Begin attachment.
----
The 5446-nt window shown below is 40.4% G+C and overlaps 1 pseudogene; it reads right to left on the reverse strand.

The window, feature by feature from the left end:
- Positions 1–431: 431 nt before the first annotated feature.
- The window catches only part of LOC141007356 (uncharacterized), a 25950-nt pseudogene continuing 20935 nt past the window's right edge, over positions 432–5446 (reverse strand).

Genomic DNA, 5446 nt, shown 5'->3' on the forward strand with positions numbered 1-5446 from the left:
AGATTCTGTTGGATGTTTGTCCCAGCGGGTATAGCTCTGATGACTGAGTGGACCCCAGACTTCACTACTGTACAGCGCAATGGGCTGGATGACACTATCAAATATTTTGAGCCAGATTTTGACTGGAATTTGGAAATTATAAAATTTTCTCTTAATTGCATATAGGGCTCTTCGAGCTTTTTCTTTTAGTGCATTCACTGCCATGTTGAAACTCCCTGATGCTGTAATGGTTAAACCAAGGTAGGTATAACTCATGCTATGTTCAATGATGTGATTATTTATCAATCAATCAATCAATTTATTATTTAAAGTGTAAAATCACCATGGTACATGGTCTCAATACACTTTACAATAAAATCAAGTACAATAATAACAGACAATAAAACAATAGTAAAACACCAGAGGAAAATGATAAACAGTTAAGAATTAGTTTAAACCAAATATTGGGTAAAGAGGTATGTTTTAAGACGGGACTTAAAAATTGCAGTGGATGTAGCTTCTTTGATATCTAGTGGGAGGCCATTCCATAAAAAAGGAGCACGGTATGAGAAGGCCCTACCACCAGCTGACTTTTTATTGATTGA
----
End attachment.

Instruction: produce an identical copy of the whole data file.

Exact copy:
The 5446-nt window shown below is 40.4% G+C and overlaps 1 pseudogene; it reads right to left on the reverse strand.

The window, feature by feature from the left end:
- Positions 1–431: 431 nt before the first annotated feature.
- The window catches only part of LOC141007356 (uncharacterized), a 25950-nt pseudogene continuing 20935 nt past the window's right edge, over positions 432–5446 (reverse strand).

Genomic DNA, 5446 nt, shown 5'->3' on the forward strand with positions numbered 1-5446 from the left:
AGATTCTGTTGGATGTTTGTCCCAGCGGGTATAGCTCTGATGACTGAGTGGACCCCAGACTTCACTACTGTACAGCGCAATGGGCTGGATGACACTATCAAATATTTTGAGCCAGATTTTGACTGGAATTTGGAAATTATAAAATTTTCTCTTAATTGCATATAGGGCTCTTCGAGCTTTTTCTTTTAGTGCATTCACTGCCATGTTGAAACTCCCTGATGCTGTAATGGTTAAACCAAGGTAGGTATAACTCATGCTATGTTCAATGATGTGATTATTTATCAATCAATCAATCAATTTATTATTTAAAGTGTAAAATCACCATGGTACATGGTCTCAATACACTTTACAATAAAATCAAGTACAATAATAACAGACAATAAAACAATAGTAAAACACCAGAGGAAAATGATAAACAGTTAAGAATTAGTTTAAACCAAATATTGGGTAAAGAGGTATGTTTTAAGACGGGACTTAAAAATTGCAGTGGATGTAGCTTCTTTGATATCTAGTGGGAGGCCATTCCATAAAAAAGGAGCACGGTATGAGAAGGCCCTACCACCAGCTGACTTTTTATTGATTGA